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FEC Offers Post-BCRA Legislative Ideas

In its annual spring ritual, the Federal Election Commission is preparing to send Capitol Hill lawmakers a package of legislative recommendations ranging from an increase to the cap on donations between campaigns to a pay raise for the watchdog agency’s general counsel.

“We hope these recommendations can assist Congress in bringing to fruition some necessary changes in campaign finance law,” FEC Chairman Brad Smith explains to President Bush in a draft letter that will accompany the proposed suggestions, which FEC commissioners are set to vote on today.

Once approved, the package of recommendations will be transmitted to both Congress and the White House for consideration.

Seven of the 12 proposed legislative recommendations are new proposals that in several cases seek to clarify specific legal issues that have become murky with the implementation of the Bipartisan Campaign Reform Act of 2002.

For instance, the FEC would like Congress to make clear that candidates for federal office may use their campaign funds to make donations to state and local candidates, or for any other purpose so long as the money isn’t converted to personal use.

Under the current law, there are four explicitly permitted uses of campaign funds — authorized expenditures in connection with the candidate’s campaign for office, ordinary and necessary expenses incurred in connection with the duties of the federal officeholder, contributions to charitable organizations, and transfers, without limitation, to national, state or local political party committees.

However, following the enactment of BCRA, election law no longer states that campaign funds can be used for “any other lawful purpose” beyond those four explicitly permitted uses, and the FEC said it has been frequently asked whether the law still permits candidates to dip into their coffers to make contributions to nonfederal campaigns.

Commissioners also plan to ask Congress to increase the amount of money that candidates’ campaign committees can give to authorized political committees of any federal candidate from $1,000 to $2,000.

While BCRA increased individual contribution limits to federal campaigns from $1,000 to $2,000 per election, it did not increase the “support” limitation for authorized committees, an omission that the FEC noted “may have been an oversight.”

The FEC will also encourage Congress to change the language it uses to initiate investigations from “reason to believe” — which it contends is misleading and inappropriately suggests that the FEC has already determined that the subject of an investigation has violated the law — to “reason to open an investigation.”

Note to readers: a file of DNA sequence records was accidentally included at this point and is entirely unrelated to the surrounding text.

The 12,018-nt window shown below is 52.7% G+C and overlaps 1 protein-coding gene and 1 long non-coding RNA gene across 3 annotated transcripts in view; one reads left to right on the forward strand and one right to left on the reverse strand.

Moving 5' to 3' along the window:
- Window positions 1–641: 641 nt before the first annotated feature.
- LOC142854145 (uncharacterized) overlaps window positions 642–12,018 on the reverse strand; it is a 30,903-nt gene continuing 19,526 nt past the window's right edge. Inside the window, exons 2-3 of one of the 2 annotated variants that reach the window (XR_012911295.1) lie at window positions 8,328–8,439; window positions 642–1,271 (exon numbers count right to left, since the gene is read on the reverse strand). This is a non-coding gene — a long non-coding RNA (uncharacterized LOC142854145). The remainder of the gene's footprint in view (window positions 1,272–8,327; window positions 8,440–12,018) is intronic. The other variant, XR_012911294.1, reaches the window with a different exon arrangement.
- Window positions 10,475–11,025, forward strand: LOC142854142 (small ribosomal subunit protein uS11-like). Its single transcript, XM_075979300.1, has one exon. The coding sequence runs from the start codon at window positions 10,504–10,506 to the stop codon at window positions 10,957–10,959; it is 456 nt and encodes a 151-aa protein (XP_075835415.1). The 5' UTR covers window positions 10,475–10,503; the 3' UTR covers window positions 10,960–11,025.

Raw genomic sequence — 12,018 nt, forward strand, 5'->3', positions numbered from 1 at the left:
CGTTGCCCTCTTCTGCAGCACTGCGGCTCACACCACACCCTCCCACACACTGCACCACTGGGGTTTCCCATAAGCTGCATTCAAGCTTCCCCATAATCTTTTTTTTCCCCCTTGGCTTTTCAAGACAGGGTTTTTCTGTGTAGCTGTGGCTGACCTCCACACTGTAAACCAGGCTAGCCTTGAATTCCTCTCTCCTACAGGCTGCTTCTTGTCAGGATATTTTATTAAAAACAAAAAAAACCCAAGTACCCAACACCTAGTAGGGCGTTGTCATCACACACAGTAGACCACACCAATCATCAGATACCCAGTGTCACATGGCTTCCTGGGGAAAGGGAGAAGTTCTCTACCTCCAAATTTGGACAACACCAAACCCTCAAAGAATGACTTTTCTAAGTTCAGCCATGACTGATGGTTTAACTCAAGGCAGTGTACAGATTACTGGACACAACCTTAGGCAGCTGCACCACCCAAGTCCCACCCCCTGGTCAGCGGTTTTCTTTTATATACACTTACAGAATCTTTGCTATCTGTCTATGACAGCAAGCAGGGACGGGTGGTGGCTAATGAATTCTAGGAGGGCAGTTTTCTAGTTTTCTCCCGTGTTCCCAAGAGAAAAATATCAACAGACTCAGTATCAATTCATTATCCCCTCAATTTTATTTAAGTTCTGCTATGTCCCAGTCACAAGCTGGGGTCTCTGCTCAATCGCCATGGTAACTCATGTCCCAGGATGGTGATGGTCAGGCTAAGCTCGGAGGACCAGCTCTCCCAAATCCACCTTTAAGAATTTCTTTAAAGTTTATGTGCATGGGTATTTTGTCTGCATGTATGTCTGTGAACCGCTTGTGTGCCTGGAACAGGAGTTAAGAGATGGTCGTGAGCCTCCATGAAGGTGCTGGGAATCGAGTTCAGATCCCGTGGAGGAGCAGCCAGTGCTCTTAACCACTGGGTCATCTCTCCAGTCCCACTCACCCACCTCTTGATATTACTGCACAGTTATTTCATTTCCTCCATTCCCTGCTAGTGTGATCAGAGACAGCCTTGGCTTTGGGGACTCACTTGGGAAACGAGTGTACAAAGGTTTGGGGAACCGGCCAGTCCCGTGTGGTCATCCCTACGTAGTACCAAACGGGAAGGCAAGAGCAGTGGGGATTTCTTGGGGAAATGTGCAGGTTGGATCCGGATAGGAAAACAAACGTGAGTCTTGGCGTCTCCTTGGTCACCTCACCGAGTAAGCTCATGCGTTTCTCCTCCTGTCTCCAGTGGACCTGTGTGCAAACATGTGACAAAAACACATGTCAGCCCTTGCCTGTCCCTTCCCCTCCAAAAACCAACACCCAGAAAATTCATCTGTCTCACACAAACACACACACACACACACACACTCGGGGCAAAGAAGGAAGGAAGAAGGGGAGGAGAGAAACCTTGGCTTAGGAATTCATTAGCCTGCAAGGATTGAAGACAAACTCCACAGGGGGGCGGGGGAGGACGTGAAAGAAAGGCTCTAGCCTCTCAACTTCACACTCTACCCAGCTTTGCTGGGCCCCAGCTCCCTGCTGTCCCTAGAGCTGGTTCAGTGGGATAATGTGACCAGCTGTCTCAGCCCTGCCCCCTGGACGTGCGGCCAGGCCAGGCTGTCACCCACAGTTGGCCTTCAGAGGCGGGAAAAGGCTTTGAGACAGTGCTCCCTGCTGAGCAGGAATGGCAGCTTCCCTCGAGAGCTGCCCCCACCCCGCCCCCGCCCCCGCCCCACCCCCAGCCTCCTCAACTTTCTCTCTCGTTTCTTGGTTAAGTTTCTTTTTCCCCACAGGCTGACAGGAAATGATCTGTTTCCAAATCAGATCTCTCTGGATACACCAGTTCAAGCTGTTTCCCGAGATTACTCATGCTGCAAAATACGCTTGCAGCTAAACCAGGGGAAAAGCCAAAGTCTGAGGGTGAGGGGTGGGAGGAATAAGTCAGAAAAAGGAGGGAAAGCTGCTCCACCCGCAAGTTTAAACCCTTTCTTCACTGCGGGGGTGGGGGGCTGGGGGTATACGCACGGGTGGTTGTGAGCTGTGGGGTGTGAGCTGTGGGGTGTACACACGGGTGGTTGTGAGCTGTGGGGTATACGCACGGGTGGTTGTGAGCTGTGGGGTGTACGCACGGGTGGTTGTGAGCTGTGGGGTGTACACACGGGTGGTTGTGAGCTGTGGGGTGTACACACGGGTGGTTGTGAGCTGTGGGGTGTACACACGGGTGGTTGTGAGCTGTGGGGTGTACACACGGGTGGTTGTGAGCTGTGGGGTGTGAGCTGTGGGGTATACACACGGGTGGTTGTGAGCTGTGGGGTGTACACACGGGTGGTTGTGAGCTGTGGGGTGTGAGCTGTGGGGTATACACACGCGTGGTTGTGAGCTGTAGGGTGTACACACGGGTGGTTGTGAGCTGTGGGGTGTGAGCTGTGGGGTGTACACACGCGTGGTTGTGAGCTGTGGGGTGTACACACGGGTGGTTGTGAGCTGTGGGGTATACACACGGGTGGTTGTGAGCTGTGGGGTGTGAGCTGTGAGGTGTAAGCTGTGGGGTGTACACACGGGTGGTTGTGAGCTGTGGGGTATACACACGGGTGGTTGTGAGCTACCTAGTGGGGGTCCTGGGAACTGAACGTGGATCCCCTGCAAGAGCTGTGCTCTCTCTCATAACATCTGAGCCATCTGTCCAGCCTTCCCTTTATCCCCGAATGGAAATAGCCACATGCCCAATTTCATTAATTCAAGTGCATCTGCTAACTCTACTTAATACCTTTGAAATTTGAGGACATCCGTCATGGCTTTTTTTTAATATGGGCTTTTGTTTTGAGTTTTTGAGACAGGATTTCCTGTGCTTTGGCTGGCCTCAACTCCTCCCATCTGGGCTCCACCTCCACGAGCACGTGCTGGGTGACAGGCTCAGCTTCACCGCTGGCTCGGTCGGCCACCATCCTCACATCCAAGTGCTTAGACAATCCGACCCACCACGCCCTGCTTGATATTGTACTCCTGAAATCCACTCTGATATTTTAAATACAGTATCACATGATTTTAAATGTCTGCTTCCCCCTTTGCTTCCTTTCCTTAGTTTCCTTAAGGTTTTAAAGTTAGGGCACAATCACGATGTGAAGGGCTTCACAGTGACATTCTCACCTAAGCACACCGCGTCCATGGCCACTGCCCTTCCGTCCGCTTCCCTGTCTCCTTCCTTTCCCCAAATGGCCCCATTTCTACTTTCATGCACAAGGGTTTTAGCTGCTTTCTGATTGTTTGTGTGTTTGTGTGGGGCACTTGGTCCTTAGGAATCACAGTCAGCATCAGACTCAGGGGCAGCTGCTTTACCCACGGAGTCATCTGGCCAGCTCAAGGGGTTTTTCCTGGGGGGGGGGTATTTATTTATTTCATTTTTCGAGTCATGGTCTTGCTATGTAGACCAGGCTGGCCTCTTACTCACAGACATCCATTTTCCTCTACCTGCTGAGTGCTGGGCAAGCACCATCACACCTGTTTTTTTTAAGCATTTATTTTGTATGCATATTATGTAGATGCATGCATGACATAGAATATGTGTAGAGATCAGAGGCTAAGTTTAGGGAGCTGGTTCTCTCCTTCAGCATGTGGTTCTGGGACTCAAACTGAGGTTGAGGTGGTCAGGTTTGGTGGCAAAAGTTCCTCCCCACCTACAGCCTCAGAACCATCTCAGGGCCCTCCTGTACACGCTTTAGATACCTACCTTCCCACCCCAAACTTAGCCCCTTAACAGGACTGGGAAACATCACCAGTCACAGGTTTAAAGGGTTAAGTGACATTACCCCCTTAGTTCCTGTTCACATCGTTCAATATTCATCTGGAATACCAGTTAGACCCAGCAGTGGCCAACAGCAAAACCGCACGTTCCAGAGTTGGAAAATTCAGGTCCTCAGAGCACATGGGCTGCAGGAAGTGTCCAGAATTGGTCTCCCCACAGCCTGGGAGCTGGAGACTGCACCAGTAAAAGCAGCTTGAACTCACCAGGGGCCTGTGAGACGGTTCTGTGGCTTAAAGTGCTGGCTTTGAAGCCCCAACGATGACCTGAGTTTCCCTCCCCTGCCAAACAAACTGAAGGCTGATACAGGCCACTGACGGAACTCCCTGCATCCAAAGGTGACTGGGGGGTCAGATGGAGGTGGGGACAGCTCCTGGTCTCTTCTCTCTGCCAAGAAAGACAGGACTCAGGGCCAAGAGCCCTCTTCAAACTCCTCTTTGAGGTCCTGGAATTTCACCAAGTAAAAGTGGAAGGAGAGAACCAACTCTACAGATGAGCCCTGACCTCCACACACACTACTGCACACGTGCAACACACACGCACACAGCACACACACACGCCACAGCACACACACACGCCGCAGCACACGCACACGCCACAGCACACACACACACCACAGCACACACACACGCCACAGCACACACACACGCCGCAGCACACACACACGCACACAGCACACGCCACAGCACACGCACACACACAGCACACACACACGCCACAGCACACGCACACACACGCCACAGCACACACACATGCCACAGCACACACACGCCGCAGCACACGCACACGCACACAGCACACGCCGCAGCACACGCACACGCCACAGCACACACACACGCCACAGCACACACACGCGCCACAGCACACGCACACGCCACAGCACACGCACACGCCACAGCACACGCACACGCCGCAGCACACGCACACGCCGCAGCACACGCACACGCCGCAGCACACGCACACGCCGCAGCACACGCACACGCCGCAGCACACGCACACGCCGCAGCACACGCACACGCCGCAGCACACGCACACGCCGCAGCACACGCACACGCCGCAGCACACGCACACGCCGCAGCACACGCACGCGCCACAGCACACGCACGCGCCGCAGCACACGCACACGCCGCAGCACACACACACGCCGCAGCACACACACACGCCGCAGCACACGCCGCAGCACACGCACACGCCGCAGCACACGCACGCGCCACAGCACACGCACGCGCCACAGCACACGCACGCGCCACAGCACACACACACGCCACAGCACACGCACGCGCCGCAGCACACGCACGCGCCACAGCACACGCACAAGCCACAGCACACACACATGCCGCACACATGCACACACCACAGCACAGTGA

The draft proposal suggests that it would be “helpful to substitute words that sound less accusatory and that more accurately reflect what, in fact, the Commission is doing at this early phase of enforcement.”

In the area of disclosure, the FEC states that another top priority is mandatory electronic filing of Senate candidate reports for those campaigns raising or spending in excess of $50,000 per year.

Moreover, if Congress does not change the point of entry of filings for Senate elections — a move that is under consideration by some high-ranking Senate lawmakers — the FEC would like all electronically filed statements, reports and notifications pertaining to Senate campaigns to be forwarded to the FEC within 24 hours so they can be posted on the Internet.

According to the FEC, reports filed electronically can be posted on the Web within five minutes, whereas paper filings can take anywhere from 48 hours and detailed information on paper can take up to 30 days to appear in the FEC’s databases.

Moreover, disclosure delays would “severely impede the effective implementation” of several portions of the new campaign finance law, including the “millionaire’s amendment,” which is predicated on the timely availability of disclosure documents, the FEC noted.

The FEC would also like Congress to increase the pay rate for the agency’s top lawyer. Currently the compensation for the FEC general counsel — who oversees the agency’s 125-person law office — tops out at $128,200, meaning the general counsel is paid less than the highest paid GS-15 (the top level of the federal government’s standard pay scale) in the Washington, D.C., area.

The FEC’s draft recommendations argue that this pay and benefit structure “hinders the [FEC’s] ability to recruit talented executives from other agencies and retain high-performing senior managers.”

The agency’s six commissioners are expected to approve these and other suggestions during an open meeting today.

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